Interview by Jon Dieringer
Red Rocket director Sean Baker has collected nearly 1,500 movie posters since his teens.
Always generous with his film recommendations on Letterboxd and Twitter, Baker began to post his collection to Instagram in April 2020. There he curates a selection ranging from films that befit his reputation as an “American neorealist”—John Cassevettes’ Husbands (1970), Jerry Schatzberg’s stark heroin drama The Panic in Needle Park (1971)—to eclectic and unexpected gems like Hindi horror movie Khooni Panja (1991), the notorious exploitation documentary Mom and Dad (1945), 80s teen sex comedy Angel. (“High School Honor Student by Day. Hollywood Hooker by Night.”)
When I logged on for a Zoom tour of Baker’s one-bedroom apartment and de facto gallery, his chihuahua Boonee—a fixture of the account—greeted me with a waving paw from the lap of his owner, who was seated in front of a massive poster from the original French theatrical release of François Truffaut’s Jules et Jim. We spoke about the culture of poster collecting, hiding naughty artwork from friends’ children, and how Steven Spielberg and 70s Italian sex comedies inspired Red Rocket.
What were some of your earliest posters?
Sean Baker: This really dates me, but when the first series of Star Wars films came out in the seventies and early eighties, they put out poster books where you would unfold it and have a poster. I [also] remember having a reproduction of the Universal James Whale Frankenstein. Everyone had that one at that time. As I got into my early teens, horror and genre films were the easiest posters to acquire. I would go to a local flea market and find an original Friday the 13th or Dawn of the Dead. I still have a lot of them. In high school I had, and this really was disturbing for my parents, but I had a Maniac poster.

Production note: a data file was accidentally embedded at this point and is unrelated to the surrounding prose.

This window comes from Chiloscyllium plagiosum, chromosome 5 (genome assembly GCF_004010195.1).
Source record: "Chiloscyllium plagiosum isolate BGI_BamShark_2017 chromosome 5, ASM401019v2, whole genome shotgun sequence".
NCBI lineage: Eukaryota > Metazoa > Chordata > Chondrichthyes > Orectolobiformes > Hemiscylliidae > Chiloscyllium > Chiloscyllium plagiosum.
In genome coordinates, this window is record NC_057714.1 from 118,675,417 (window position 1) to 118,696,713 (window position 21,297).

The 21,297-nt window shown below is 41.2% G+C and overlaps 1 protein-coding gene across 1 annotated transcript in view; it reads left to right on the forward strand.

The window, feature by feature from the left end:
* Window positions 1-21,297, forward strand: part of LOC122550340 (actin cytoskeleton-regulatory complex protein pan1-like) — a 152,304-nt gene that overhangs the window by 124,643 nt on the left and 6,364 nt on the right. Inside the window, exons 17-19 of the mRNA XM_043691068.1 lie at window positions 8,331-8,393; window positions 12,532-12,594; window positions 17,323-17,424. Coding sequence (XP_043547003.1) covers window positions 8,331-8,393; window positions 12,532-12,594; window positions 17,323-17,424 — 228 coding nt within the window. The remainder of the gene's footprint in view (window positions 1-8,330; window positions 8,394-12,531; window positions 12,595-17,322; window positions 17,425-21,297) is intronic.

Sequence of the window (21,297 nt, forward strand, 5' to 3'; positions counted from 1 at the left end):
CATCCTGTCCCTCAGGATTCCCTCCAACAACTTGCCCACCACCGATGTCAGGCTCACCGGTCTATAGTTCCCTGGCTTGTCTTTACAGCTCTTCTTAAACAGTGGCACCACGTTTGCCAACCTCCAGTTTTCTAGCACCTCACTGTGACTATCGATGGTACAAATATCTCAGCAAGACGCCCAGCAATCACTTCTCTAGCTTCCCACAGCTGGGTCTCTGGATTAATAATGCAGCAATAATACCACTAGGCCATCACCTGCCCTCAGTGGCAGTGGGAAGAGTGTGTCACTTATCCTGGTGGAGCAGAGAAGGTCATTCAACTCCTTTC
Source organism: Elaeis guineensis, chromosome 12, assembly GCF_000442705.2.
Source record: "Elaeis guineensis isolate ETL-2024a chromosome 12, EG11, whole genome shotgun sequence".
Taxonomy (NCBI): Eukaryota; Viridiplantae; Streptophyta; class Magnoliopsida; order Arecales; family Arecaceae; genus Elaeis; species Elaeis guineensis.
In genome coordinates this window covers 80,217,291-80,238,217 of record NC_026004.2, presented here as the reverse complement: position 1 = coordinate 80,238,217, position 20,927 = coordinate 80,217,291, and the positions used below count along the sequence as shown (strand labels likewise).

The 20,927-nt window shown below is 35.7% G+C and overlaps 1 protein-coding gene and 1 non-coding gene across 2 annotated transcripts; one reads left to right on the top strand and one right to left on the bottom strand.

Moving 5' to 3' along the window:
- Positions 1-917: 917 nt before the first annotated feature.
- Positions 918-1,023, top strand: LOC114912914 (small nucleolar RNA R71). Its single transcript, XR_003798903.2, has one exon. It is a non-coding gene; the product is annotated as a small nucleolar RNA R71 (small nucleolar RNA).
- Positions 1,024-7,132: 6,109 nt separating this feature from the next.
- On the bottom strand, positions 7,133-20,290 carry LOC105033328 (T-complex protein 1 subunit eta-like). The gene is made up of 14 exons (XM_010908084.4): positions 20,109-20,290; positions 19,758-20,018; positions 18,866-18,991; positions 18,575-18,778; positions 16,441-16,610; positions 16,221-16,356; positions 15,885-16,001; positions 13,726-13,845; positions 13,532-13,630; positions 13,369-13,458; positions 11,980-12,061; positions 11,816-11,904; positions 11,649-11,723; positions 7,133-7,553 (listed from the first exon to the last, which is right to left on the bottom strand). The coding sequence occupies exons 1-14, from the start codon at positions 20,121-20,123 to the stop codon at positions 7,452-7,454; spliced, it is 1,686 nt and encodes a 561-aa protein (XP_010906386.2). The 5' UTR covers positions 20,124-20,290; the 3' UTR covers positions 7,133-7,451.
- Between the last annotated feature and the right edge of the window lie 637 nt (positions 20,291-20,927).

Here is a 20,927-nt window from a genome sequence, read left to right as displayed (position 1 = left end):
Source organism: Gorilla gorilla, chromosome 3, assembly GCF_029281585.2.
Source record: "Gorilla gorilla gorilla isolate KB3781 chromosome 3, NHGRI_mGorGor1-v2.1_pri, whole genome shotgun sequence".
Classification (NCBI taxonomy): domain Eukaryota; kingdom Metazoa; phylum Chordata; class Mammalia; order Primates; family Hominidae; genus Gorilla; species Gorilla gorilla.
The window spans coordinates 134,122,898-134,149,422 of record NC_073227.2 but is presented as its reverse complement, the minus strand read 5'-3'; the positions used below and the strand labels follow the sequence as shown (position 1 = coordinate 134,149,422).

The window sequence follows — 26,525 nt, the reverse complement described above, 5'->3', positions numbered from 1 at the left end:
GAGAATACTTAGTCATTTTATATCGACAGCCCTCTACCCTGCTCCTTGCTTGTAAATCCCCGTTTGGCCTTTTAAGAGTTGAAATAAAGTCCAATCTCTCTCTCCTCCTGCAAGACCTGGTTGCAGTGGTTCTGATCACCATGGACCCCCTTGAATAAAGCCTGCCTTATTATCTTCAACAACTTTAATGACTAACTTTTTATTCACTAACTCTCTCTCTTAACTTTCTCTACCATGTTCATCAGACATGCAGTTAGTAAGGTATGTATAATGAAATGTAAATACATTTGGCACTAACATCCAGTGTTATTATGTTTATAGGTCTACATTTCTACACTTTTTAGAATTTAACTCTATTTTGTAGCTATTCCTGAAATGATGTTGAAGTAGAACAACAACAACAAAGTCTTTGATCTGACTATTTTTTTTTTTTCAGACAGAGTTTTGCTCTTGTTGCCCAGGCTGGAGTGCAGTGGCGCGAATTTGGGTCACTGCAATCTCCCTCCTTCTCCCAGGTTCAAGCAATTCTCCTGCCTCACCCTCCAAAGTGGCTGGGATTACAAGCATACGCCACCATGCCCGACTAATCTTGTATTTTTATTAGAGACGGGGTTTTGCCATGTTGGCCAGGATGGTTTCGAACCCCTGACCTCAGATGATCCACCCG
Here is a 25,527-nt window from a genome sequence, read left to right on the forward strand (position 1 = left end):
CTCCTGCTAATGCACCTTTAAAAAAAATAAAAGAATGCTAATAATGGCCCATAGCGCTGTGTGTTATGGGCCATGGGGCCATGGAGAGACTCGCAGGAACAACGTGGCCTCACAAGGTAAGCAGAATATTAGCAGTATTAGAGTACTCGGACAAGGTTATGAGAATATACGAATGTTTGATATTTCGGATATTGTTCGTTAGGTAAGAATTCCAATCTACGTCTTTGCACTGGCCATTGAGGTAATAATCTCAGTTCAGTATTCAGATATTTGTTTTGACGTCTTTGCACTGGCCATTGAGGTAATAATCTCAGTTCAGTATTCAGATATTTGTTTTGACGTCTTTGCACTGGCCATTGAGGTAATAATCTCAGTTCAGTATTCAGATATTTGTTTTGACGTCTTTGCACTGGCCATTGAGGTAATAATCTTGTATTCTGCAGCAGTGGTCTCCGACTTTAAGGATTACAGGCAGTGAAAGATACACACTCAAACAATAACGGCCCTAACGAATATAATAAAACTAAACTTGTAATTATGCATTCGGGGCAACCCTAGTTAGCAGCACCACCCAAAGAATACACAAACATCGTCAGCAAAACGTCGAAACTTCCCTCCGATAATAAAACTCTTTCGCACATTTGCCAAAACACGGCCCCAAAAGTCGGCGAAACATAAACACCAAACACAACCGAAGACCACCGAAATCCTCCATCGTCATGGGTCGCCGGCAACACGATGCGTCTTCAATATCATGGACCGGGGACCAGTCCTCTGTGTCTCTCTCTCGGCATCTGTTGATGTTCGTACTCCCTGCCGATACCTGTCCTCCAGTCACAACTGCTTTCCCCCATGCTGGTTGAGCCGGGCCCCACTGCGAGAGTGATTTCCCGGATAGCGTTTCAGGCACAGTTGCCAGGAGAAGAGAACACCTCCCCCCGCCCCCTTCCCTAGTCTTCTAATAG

Oh, right. With the bloody knife and the dangling severed head.
Very violent, very violent.
When did you start identifying as a collector?
On my Instagram, I have an original US one-sheet of Red Desert that I found for $5 in the back of a Detroit comic book shop. I realized it was a find, because I called Jerry Ohlinger, who runs a poster shop in New York City on 30th Street, and asked, “Do you have a one-sheet of Red Desert?” And he said, “I have a half-sheet and it's about $500.” I'm like, “Boom. Okay.” That was the first time that I realized there's something to collecting. And you know, it isn't that expensive of a hobby. You can go down rabbit holes.
Oh, for sure. But I don’t know if I’d say it’s inexpensive.
There are times that you can get obsessed. Like in the beginning of Covid when we had nothing to do, I was doing a little too much on those online auctions and eBay. This one behind me, Jules et Jim, is probably my most prized one. It's absolutely pristine, an original French Grande.
I find that I end up spending more money on framing than the actual posters. I’ll bid $6 on a poster for an Indonesian Rambo knockoff and then it's $150 to frame it with UV-treated plexi and everything.
You have to. You become responsible for these, you know? In a way all I'm doing is holding onto them and preserving them during my lifetime and then passing them on.
How often do you rotate your collection?
It's really just what I'm in the mood for, to tell you the truth. And the Instagram account keeps me putting something up every three weeks just to keep posting. But, I do get on a certain kick. With Red Rocket, I've been watching so many Italian genre films of the early seventies, especially the sex comedies and the erotic dramas.
There's a lot of [actress] Ornella Muti all over the place, because she had such an inspiration on Red Rocket. I obviously lean towards genre simply because I think those are the coolest posters. I love the art.